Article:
In a paper recently published in Cancer Immunology Research, Hartley et al. set out to explore how PD-L1 signaling affects the function of tumor-associated macrophages (TAMs), and in the process they discovered that PD-L1 blockade and PD-1 blockade confer distinct immunological effects.
To begin, the researchers examined bone marrow-derived mouse macrophages treated with an anti-PD-L1 antibody and found that the macrophages expressed high levels of PD-L1 and CD80, but not any detectable levels of PD-1 compared to an isotype control antibody. Culturing the macrophages with anti-PD-L1 increased their size, proliferation, and survival. The team also demonstrated in vitro that anti-PD-L1 induced activation of murine macrophages, as indicated by the upregulation of MHC II and the costimulatory molecule CD86. In addition, PD-L1 blockade led to a proinflammatory macrophage phenotype, as treated macrophages produced more TNFα and IL-12. Similar (though slightly less dramatic) effects were observed in human monocyte-derived macrophages.
To see if other PD-L1 ligands could reproduce the effect of the PD-L1 antibody, Hartley et al. treated the mouse macrophages with soluble PD-1 (sPD-1) or soluble CD80 (sCD80). As with anti-PD-L1, both treatments increased the size of the macrophages. Treatment with sPD-1 increased the expression of CD86 only, while sCD80 upregulated CD86, MHC II, and TNFα. Meanwhile, treatment with neither FcRII/III antibody nor CD11b antibody had any effect on the macrophages’ size, proliferation, activation, or survival; pre-treatment with the FcRII/III antibody did not abrogate the effect of anti-PD-L1 antibody treatment.
Digging deeper to discover the mechanism behind the anti-PD-L1 effect, the researchers examined macrophages from PD-L1-/- mice and found that these cells had increased proliferation and MHC II expression compared to macrophages from wild-type mice, indicating constitutive, negative PD-L1 signaling in wild-type macrophages. These results suggest that the anti-PD-L1 antibody interrupts PD-L1 signaling, leading to macrophage activation and other phenotypic changes.
Since PD-L1 signaling is involved in the mTOR pathway in mouse tumors, the researchers treated mouse macrophages with mTOR inhibitors rapamycin or torin2, which inhibited anti-PD-L1-induced proliferation, MHC II expression, and TNFα production. Meanwhile, anti-PD-L1 increased the levels of phosphorylated Akt and mTOR in macrophages. Together, these results indicate that constitutive PD-L1 signaling in macrophages inhibits the mTOR pathway, which regulates cellular metabolism, and that blocking PD-L1 removes the brakes from mTOR signaling, leading to macrophage activation.
The researchers then examined the anti-PD-L1-induced changes on a genetic level via RNAseq and transcriptome analysis. The data indicated that macrophages treated with anti-PD-L1 had upregulated inflammatory, survival, and proliferation pathways and downregulated anti-inflammatory and apoptosis genes, as well as pathways related to cellular processes.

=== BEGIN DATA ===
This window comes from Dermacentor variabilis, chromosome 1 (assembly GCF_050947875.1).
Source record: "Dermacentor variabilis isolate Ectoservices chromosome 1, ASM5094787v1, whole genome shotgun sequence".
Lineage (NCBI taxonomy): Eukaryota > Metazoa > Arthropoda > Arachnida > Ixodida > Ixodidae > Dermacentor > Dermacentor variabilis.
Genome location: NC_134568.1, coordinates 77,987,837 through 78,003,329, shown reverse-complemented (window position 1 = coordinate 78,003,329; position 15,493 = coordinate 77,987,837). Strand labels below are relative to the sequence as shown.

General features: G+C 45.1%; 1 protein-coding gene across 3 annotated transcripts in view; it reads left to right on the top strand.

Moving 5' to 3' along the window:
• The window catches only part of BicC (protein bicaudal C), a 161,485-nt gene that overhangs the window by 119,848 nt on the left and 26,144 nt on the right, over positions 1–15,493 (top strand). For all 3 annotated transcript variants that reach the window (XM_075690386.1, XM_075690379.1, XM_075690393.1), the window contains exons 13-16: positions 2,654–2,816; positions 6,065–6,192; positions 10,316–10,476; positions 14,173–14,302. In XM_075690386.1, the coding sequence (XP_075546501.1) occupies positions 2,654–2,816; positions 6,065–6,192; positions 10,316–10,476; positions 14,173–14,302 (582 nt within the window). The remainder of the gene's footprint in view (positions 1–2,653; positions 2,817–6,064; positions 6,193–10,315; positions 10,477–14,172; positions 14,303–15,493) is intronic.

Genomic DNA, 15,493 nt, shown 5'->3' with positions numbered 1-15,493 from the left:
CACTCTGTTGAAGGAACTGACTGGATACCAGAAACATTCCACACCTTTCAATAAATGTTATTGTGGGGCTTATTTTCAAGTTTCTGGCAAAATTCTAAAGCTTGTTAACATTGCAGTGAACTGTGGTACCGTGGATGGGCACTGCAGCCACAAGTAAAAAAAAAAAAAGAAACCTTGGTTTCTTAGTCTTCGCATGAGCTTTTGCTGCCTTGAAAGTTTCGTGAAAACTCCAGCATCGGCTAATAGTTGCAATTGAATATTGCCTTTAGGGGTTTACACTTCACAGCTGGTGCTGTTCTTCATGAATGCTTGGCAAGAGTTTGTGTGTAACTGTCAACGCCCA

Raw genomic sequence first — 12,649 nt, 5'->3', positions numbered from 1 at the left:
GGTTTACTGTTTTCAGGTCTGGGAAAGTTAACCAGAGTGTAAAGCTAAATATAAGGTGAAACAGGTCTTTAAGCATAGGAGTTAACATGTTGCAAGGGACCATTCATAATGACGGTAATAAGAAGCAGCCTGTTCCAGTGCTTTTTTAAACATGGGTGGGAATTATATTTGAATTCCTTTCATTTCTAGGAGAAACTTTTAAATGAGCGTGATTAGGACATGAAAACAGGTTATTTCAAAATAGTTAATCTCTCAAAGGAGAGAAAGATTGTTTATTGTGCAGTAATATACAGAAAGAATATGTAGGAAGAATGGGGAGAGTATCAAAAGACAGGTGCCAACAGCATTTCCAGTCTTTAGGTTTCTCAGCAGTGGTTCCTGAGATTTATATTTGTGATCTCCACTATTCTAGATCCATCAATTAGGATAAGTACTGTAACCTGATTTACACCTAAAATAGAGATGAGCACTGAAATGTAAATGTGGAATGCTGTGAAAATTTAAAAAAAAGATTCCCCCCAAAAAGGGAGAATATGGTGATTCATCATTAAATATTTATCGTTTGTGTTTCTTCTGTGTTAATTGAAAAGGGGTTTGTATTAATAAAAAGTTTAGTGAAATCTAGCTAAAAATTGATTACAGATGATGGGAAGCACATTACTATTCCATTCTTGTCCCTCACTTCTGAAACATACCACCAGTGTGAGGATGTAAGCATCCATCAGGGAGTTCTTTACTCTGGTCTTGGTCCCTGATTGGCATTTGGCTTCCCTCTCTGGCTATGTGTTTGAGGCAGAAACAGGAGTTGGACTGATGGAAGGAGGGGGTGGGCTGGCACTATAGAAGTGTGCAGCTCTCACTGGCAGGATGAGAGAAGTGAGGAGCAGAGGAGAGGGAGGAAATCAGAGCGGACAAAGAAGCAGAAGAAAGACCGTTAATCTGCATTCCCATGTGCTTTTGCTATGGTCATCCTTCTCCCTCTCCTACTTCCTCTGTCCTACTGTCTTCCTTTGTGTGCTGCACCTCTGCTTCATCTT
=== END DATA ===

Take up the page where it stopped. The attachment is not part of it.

Next, the team performed a series of experiments on mice with tumors to observe the effects of PD-L1 in vivo. In mice with B16 melanoma, anti-PD-L1 increased the infiltration of macrophages into the tumor, but not in spleen or lymph nodes. TAMs from treated mice had an increased expression of MHC II. More CD4+ and CD8+ T cells infiltrated the tumor post-treatment as well. In RAG-/- mice (lacking functional T cells) with PyMT breast carcinoma, the number of TAMs did not change with anti-PD-1 treatment, but CD86 and MHC II expression increased and tumor growth was delayed, indicating that anti-PD-L1 directly activates macrophages independent of T cells.
Since the results of the in vivo experiments demonstrated a T cell-independent antitumor response to PD-L1 blockade, Hartley et al. hypothesized that PD-L1 and PD-1 antibodies may have non-redundant antitumor effects. To that end, they treated mice with established B16 melanoma with either PD-L1, PD-1, or a combination of the two antibodies. They found that while monotherapies induced complete response in only 6% of mice, the combination treatment resulted in complete tumor rejection in 50% of animals. None of the anti-PD-1-treated mice survived to 68 days post treatment, while 13% of anti-PD-L1-treated mice and 50% of mice treated with the combination treatment were alive at that time.
Overall, Hartley et al. demonstrate that anti-PD-L1 treatment acts directly on TAMs to induce a proinflammatory phenotype and increase activation, proliferation, and survival via the activation of the mTOR signaling pathway. In addition, they show that PD-1 and PD-L1 antibody treatments result in distinct antitumor effects, and the combination of the two antibodies synergizes to produce a greater antitumor response than either therapy alone, suggesting another therapeutic opportunity.
by Anna Scherer